Shortly after President Obama announced he would seek congressional approval for military intervention in Syria, the White House issued a photo of Obama speaking on the phone with House Speaker John Boehner (R-Ohio) that morning. It wasn’t an especially remarkable Oval Office image, but the right really didn’t care for it.
Drudge put the shot on his homepage and soon after, Tea Partiers, among others, wanted to know, “Does seeing President Obama’s foot on the Oval Office desk make your blood boil?”
The right’s preoccupation with stuff like this has been odd for a long while. Republicans were outraged back in 2009 when the president was photographed in the Oval Office without his jacket on, despite the fact that there are plenty of shots of George W. Bush and Ronald Reagan in the Oval without their jackets on. Likewise, conservatives were incensed last week about seeing the president’s foot on his desk, though there are plenty of pictures of Republican presidents with their feet on the Oval Office desk, too.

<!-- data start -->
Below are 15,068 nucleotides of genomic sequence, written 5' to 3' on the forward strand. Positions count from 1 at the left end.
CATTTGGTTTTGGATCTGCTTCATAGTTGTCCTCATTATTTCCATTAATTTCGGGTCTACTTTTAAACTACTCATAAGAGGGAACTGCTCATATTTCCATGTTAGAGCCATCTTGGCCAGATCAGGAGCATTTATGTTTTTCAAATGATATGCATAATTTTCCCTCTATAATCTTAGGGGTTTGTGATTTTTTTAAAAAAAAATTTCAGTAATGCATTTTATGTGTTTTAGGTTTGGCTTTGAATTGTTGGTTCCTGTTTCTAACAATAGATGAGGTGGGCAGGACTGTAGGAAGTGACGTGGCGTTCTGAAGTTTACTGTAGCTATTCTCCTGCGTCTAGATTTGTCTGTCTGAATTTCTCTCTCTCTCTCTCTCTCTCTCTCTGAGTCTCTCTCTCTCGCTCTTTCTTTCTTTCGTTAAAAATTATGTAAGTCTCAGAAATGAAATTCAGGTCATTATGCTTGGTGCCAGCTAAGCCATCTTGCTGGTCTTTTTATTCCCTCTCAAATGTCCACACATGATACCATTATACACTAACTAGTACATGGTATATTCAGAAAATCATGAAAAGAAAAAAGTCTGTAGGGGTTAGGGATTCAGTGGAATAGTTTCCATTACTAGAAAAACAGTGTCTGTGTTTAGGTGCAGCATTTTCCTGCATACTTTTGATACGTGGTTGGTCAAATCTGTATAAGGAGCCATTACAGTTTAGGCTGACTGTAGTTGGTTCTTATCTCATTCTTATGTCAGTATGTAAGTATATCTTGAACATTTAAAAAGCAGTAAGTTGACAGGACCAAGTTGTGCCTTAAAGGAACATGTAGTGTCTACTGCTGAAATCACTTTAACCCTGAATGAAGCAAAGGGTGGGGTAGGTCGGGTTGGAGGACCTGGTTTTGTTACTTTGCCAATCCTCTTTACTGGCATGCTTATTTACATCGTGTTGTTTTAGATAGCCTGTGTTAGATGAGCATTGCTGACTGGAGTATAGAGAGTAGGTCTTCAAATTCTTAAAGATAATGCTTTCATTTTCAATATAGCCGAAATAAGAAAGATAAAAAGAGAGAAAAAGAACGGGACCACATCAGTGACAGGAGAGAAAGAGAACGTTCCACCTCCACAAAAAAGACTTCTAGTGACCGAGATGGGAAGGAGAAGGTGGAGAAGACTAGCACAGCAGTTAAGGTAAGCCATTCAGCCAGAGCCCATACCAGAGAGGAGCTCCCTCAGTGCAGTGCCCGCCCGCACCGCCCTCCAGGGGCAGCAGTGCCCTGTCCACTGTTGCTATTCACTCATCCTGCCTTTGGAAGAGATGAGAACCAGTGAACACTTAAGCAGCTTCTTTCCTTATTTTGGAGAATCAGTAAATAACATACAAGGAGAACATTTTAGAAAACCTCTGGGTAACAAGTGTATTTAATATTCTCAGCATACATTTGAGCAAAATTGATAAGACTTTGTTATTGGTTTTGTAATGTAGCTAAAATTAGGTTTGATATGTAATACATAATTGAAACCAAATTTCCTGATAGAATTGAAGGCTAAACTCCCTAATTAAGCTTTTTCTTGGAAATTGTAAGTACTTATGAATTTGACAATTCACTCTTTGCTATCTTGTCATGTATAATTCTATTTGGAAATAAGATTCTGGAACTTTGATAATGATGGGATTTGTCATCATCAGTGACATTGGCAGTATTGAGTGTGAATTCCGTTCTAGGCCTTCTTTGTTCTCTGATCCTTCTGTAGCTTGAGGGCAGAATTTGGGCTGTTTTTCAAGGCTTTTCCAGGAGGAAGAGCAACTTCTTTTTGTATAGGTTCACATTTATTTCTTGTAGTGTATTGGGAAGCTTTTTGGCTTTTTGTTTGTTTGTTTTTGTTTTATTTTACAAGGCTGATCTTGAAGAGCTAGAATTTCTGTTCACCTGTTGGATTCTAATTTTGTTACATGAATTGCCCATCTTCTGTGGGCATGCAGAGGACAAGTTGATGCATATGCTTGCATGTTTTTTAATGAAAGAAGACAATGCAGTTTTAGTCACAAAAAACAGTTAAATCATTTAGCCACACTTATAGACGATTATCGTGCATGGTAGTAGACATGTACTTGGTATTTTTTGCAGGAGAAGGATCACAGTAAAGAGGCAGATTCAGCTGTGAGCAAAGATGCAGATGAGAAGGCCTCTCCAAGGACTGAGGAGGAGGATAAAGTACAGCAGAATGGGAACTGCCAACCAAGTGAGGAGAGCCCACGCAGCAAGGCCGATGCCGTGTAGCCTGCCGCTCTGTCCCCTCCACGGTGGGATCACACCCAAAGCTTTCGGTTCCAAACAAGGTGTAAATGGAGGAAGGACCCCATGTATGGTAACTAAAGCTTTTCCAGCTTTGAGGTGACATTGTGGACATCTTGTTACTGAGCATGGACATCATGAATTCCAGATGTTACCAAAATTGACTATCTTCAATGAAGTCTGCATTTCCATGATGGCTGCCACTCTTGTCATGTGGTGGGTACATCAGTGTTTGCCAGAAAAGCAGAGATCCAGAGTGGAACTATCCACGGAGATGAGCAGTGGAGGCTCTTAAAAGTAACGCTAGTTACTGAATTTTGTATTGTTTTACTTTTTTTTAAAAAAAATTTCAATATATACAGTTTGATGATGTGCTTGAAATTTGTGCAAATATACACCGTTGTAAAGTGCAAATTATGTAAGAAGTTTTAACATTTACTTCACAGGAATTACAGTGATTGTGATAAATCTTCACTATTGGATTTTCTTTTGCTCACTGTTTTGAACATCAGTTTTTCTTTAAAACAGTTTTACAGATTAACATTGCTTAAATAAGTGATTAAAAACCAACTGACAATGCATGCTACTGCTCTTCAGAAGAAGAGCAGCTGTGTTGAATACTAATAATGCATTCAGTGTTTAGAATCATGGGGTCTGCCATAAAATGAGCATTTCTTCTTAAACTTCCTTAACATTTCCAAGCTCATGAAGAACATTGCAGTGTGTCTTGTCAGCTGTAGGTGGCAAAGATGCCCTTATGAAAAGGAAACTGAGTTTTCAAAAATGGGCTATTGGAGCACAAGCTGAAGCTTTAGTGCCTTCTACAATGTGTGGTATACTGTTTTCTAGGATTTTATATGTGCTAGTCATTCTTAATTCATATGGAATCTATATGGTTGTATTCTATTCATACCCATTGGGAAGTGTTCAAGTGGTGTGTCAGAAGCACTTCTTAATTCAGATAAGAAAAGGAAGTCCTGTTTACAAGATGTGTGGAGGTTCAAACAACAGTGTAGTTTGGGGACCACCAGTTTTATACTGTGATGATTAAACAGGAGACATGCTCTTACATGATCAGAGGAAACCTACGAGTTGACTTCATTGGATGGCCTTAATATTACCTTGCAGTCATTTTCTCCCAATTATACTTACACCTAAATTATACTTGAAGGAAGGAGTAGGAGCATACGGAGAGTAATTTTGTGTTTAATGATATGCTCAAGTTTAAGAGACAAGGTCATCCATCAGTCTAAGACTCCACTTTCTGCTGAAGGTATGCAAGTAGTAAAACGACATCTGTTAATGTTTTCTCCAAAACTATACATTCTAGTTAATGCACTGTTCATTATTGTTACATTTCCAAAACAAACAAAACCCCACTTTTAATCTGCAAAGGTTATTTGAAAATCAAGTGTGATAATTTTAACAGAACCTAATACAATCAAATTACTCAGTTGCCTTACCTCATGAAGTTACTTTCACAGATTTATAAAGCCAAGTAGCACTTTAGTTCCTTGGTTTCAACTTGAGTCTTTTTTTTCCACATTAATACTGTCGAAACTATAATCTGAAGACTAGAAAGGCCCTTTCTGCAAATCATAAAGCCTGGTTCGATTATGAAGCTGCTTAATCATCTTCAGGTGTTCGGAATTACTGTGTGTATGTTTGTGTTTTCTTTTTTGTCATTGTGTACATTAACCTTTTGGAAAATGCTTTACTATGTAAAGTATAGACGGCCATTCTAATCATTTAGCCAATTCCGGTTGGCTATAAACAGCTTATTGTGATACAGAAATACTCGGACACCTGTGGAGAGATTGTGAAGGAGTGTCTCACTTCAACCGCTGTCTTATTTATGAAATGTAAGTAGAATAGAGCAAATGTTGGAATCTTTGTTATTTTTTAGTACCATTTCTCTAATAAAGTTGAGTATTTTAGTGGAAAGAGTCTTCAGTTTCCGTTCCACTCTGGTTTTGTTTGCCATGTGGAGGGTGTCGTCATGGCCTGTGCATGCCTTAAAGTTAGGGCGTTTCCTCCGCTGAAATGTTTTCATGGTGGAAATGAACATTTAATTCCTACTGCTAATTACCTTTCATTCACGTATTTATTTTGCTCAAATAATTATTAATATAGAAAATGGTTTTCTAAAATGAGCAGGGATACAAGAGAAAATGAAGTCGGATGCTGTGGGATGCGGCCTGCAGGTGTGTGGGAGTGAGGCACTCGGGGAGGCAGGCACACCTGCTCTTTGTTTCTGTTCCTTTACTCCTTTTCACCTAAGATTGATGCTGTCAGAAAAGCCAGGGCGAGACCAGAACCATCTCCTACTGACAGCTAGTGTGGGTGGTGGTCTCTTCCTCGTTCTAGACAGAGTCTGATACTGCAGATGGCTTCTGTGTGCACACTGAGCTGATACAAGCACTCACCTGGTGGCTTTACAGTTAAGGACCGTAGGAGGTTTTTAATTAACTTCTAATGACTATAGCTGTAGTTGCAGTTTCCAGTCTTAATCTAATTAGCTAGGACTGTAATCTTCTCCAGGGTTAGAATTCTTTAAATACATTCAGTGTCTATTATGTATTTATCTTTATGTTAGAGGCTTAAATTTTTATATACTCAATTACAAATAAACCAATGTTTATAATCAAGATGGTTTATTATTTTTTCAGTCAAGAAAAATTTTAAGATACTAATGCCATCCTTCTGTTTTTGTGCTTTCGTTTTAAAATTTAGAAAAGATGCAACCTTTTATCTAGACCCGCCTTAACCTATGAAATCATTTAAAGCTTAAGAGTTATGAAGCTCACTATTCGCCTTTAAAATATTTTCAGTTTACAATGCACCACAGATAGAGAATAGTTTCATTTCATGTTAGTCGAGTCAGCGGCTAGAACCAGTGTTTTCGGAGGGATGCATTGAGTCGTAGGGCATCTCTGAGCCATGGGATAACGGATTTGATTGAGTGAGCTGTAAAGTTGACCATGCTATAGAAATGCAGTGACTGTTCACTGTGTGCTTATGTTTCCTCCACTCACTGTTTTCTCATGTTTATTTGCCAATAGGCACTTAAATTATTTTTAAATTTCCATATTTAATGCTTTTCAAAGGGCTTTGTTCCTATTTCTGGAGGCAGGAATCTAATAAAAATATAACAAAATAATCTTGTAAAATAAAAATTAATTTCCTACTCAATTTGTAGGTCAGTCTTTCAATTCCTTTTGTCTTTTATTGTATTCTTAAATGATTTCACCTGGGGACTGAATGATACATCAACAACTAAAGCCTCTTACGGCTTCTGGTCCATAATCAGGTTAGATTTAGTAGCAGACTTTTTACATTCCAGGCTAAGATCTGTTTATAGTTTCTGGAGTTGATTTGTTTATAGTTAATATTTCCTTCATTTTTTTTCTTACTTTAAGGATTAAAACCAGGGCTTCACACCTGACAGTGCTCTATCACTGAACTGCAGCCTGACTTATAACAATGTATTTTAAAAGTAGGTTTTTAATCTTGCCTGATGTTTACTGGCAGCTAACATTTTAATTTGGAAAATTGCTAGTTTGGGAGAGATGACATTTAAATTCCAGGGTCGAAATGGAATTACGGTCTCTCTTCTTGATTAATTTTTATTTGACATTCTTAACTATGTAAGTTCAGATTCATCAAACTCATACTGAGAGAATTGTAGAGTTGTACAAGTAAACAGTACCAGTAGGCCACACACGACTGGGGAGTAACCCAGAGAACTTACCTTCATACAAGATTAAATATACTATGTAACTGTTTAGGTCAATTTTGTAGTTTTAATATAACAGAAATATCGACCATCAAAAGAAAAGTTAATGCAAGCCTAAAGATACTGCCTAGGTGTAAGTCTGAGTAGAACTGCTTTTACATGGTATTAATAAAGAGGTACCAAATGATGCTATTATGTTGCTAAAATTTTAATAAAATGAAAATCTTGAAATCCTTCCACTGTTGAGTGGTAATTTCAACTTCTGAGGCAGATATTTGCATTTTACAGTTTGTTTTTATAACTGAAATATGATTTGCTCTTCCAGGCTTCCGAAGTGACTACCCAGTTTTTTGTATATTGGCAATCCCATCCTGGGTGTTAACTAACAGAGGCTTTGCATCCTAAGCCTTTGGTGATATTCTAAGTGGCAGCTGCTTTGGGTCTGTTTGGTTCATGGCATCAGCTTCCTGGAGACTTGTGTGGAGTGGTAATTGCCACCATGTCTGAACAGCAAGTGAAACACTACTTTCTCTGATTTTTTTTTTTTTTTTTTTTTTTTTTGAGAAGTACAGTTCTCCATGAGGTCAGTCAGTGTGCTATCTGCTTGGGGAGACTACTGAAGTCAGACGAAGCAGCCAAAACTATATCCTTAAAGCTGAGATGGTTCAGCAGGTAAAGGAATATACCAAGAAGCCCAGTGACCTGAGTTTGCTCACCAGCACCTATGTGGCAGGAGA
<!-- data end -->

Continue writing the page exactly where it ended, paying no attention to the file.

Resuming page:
But that’s not the funny part. This is.
After cracking the case of President Obama’s secret Muslim ring, WorldNetDaily’s latest scoop exposes Obama’s secret Muslim foot signals.
In her column, “Obama Sending Muslim Subtle Message?,” Andrea Shea King claims that a photo of Obama with his foot on the Resolute desk of the Oval Office is actually “a wordless message of support to the Muslim Brotherhood, Arab street and Islamic community in general.”
“It is, after all, common knowledge that the Arab world considers the bottom of one’s shoes the ultimate sign of disrespect,” she writes.
Yes, WorldNetDaily really did publish a piece that asked rhetorically, “Is it possible President Obama had a White House photographer release this official image to the world to send a wordless message of support to the Muslim Brotherhood, Arab street and Islamic community in general? To convey his disdain and disregard for all things traditionally American?”
As best as I can tell, this was not satire or an attempt at humor.
Remember, Sen. Rand Paul (R-Ky.) considers WorldNetDaily a legitimate news outlet, which publishes conspiracy theories he believes should be taken seriously.